The 10 well-known GASser selections (“Come Fly with Me,” “How High the Moon,” “Come Back to Me”) – most of them recorded at one time by Sinatra (but not Frank’s arrangements, in case you might ask) – feature Zottola’s lush horn blowing and swinging over terrific charts performed by top-tier New York studio types. Their skill, combined with Zottola’s marvelous lyrical playing (“People,” “Come Back to Me”) is enthralling and vividly reminiscent of a time when art emanated from soundstages. This effort certainly falls into that designation. One would not be off-base if a memory is jogged of those wonderful Jackie Gleason sides that featured Bobby Hackett spinning melodies from his Angelic-speaking cornet. Zottola is that good.
To prepare one’s self to record in any environment is a daunting task. However, a pre-recorded environment of this caliber? That takes chutzpah. Yet, Zottola, obviously savant-like – blends so seamlessly into the material that if I weren’t aware of the methodology, I would not have discerned it. You won’t, either.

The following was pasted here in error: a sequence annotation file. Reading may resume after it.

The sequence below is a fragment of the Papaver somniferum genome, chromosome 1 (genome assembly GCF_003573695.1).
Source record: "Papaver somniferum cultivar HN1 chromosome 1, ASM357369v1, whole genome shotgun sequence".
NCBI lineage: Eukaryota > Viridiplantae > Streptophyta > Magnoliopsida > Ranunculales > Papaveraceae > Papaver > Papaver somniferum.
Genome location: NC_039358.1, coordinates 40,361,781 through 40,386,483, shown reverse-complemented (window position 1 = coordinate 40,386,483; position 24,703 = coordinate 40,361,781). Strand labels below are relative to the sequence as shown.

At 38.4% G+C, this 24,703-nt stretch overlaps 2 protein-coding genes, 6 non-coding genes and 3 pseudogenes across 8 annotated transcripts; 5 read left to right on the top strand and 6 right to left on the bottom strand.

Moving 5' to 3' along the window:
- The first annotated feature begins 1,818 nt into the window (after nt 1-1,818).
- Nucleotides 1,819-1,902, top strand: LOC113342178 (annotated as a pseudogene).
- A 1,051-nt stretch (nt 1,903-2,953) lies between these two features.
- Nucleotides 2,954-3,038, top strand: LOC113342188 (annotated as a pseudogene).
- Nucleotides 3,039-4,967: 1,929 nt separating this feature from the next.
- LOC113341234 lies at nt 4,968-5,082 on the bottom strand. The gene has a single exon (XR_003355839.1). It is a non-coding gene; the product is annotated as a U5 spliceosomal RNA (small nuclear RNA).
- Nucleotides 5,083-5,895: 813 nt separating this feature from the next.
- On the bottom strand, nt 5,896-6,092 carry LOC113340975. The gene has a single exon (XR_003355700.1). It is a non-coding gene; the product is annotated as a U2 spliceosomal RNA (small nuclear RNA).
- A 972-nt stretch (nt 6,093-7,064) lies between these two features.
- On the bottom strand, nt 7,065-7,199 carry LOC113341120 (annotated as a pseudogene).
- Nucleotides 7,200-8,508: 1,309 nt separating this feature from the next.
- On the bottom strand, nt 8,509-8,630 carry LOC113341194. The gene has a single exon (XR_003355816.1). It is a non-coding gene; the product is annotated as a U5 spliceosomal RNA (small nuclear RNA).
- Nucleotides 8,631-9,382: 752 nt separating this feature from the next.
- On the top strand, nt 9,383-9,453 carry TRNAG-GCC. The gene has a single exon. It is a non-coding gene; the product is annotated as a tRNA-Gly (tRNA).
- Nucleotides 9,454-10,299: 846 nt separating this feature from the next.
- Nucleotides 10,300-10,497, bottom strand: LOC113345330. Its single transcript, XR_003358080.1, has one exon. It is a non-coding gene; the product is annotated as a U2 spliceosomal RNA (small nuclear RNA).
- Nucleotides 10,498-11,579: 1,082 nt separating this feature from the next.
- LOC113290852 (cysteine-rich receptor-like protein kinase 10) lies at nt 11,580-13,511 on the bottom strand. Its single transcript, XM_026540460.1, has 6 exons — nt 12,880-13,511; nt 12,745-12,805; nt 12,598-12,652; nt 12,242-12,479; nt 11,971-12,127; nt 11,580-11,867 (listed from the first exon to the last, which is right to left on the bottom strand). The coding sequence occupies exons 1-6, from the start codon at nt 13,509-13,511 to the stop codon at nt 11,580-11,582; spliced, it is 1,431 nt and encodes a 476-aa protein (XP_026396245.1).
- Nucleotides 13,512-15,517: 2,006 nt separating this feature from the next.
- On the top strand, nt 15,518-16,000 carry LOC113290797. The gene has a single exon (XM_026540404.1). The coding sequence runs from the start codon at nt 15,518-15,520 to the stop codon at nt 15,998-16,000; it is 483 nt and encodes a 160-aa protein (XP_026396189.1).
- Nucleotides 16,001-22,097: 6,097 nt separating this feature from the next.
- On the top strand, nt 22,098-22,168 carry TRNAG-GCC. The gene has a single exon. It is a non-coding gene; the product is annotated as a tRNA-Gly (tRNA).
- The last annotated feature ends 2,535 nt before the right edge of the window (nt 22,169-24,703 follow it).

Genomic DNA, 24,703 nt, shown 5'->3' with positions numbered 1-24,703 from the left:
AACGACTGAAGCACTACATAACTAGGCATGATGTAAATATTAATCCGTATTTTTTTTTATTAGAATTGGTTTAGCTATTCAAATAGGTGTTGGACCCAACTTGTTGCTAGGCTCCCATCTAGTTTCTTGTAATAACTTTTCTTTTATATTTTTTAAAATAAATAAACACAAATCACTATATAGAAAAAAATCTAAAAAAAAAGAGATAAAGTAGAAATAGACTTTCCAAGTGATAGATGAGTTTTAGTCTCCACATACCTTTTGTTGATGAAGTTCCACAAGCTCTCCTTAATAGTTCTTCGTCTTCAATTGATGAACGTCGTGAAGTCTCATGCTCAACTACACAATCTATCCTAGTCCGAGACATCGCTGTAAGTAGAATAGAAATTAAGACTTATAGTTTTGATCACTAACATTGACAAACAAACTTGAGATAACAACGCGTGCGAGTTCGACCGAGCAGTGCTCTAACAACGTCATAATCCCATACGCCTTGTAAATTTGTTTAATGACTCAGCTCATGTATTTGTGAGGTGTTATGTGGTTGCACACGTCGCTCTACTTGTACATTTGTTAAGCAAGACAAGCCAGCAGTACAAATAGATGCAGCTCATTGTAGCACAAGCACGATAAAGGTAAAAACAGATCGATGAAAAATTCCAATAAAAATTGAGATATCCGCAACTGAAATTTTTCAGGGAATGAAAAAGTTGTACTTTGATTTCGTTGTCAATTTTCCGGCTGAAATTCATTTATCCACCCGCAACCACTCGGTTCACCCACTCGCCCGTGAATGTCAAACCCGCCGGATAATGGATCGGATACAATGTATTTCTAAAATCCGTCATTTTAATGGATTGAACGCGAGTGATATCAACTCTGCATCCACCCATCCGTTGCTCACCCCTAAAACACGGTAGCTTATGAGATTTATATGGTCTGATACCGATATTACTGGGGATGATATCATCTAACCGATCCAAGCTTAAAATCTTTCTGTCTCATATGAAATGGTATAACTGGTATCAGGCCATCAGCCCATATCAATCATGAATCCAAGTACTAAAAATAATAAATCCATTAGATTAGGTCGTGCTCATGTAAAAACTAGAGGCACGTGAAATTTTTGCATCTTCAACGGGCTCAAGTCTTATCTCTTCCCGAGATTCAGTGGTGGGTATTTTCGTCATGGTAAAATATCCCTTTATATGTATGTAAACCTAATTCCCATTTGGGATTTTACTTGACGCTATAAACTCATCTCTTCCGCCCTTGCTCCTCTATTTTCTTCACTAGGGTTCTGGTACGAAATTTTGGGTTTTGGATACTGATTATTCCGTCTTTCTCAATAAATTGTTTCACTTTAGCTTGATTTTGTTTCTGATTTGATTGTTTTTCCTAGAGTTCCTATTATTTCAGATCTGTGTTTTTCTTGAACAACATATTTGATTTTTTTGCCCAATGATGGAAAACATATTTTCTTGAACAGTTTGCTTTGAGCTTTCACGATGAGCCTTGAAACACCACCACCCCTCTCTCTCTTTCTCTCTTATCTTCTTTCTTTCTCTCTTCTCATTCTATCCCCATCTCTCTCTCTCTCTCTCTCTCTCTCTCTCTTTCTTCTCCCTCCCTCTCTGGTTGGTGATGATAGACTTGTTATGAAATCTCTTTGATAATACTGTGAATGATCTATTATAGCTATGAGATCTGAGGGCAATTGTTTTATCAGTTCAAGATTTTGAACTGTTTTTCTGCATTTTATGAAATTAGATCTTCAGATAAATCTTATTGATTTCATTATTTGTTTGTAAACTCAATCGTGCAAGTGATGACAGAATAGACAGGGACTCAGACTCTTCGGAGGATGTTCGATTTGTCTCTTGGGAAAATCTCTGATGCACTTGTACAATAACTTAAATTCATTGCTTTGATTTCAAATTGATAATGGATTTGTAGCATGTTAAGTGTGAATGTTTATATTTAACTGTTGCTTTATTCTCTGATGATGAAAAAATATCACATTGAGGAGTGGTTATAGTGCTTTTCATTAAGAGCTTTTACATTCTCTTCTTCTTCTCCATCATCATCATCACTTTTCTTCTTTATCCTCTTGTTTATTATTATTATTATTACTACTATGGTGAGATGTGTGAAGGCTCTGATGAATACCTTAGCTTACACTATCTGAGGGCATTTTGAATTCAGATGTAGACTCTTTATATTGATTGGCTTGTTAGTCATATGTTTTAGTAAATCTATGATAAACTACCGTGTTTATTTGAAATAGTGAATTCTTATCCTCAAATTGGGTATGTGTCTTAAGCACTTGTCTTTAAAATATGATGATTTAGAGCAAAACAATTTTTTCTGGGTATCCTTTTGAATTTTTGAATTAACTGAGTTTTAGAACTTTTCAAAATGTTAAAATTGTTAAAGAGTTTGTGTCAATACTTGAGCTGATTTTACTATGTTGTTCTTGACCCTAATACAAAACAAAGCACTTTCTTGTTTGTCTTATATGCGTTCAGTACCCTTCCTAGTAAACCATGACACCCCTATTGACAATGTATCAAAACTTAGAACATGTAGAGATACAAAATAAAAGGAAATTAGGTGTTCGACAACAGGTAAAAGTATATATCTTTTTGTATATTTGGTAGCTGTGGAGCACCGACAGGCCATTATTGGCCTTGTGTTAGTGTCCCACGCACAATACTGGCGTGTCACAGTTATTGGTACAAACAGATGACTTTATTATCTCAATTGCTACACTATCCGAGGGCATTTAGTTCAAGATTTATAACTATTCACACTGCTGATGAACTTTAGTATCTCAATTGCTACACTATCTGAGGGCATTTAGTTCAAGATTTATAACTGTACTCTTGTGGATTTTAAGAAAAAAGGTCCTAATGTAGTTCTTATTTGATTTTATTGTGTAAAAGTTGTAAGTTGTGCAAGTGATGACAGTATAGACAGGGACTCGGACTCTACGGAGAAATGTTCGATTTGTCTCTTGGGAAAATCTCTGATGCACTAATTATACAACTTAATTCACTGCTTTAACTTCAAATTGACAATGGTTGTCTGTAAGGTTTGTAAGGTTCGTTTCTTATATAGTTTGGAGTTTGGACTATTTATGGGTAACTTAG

Enjoy “Come Fly with Me.” This jet is under Glenn Zottola’s able command and Frank is seated in First Class. That’s him with headphones on. Gee, why is he smiling?

New Release – Glenn Zottola “Triple Play”

I can’t tell you what a joy it is reading a great jazz writers perceptions on my playing like Nick Mondello very rewarding and heartwarming :

triple play

New Release – Glenn Zottola CJ 41 “Triple Play” by Nick Mondello

When evaluating the finest of baseball talent, scouts refer to the the consummate ballplayers as “Five-Tool Players.” There’s no need for me to explain that, as you get the idea. However, when one evaluates the musical marvel that is Glenn Zottola, the assessment – whether quantitatively or qualitatively – is simply off the charts. Suffice to say that the guy is a true savant. First of all he’s a superior trumpeter, an outstanding saxophonist (alto and tenor, by the way), a world-class musical director and lastly a musician of impeccable taste across all of these. Oh, and he does it by ear, too! Rarely, with of course Benny Carter the other, has there been a trumpet-sax standout of Zottola’s caliber. And, it’s to our extreme benefit that we hear all of this talent effusively on “Triple Play.”